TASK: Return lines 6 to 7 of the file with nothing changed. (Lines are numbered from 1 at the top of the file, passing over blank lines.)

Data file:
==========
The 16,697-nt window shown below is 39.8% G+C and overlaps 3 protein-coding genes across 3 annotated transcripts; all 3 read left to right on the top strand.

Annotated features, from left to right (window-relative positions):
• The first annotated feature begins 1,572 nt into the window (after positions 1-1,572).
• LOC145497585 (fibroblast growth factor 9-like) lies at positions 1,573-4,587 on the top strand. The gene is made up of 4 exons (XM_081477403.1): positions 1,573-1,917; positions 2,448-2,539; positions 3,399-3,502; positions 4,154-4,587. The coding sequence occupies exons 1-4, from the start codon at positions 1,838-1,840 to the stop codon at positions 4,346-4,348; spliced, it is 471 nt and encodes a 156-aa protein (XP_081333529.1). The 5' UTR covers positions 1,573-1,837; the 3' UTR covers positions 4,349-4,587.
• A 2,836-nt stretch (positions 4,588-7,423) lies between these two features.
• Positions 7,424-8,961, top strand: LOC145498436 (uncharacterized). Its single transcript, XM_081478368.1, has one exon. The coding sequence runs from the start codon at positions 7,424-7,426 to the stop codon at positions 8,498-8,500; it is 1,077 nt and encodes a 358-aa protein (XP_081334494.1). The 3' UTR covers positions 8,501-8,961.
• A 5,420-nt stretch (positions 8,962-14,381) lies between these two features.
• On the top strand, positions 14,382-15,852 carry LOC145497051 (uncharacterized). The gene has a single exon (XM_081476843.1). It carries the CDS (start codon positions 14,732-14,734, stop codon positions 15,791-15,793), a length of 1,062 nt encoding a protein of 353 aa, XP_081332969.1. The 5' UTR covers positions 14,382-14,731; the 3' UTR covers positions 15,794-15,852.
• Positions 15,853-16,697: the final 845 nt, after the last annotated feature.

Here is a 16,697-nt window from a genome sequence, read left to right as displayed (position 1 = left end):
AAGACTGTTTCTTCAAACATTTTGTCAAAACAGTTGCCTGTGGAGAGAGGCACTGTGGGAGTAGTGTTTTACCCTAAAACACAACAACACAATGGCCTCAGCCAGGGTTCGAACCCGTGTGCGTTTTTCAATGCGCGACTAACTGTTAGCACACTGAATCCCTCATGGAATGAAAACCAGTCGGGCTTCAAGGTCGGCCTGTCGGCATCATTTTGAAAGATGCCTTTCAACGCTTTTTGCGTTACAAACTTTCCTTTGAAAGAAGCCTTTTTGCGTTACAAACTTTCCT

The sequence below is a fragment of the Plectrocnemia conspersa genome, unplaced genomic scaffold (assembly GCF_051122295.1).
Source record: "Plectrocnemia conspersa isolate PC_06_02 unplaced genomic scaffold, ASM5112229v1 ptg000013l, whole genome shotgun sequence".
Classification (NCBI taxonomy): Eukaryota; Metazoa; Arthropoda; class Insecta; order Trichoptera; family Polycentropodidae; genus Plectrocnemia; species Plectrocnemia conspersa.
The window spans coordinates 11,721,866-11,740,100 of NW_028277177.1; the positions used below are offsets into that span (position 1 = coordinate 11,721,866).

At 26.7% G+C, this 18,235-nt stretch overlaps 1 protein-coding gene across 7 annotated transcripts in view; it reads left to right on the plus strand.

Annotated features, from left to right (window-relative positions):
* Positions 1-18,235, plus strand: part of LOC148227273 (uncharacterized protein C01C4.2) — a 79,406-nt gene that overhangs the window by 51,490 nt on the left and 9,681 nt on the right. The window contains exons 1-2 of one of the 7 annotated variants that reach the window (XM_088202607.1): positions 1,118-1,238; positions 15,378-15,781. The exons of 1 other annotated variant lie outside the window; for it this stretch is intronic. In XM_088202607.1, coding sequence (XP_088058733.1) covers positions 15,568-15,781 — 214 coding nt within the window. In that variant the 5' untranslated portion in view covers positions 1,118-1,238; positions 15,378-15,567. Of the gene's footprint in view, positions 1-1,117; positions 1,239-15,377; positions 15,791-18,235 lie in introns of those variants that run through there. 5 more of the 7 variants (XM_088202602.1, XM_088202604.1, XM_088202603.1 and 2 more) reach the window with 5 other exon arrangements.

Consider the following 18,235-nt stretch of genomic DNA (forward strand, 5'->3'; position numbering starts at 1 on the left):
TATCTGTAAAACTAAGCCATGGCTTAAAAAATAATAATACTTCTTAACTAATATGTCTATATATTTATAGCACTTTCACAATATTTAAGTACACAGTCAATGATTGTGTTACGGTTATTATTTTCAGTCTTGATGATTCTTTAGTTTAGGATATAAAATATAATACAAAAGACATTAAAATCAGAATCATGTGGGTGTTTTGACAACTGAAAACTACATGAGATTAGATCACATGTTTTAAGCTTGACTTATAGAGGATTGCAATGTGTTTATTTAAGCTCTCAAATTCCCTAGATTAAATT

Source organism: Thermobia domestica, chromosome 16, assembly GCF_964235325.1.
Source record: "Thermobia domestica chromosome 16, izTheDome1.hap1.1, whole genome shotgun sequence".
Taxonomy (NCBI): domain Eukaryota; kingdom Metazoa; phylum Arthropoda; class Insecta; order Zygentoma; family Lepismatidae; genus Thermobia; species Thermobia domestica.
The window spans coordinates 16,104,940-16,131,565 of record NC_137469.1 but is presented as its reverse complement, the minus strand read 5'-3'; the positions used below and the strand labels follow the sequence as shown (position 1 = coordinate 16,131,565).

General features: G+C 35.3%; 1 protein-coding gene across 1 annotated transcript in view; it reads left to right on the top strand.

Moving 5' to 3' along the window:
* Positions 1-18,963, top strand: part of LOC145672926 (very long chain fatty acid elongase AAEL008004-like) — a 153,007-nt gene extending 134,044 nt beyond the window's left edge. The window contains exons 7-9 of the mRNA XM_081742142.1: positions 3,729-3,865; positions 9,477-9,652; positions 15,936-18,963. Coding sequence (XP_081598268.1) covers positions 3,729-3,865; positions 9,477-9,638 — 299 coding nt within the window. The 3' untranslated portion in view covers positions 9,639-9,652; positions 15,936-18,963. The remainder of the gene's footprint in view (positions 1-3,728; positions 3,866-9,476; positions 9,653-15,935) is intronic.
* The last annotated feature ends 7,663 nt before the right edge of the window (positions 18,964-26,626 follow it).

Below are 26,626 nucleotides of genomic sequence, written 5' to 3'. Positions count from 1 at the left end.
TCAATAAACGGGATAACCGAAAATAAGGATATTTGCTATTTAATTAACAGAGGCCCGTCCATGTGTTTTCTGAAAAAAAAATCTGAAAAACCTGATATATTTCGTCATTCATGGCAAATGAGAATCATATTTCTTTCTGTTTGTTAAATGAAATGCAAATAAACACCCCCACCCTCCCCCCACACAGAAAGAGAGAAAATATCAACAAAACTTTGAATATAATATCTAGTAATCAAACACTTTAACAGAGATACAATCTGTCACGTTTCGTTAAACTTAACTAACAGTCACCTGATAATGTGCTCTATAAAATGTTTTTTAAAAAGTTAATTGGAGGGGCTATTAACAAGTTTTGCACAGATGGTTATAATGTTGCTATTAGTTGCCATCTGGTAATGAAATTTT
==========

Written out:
• Positions 7,424-8,961, top strand: LOC145498436 (uncharacterized). Its single transcript, XM_081478368.1, has one exon. The coding sequence runs from the start codon at positions 7,424-7,426 to the stop codon at positions 8,498-8,500; it is 1,077 nt and encodes a 358-aa protein (XP_081334494.1). The 3' UTR covers positions 8,501-8,961.
• A 5,420-nt stretch (positions 8,962-14,381) lies between these two features.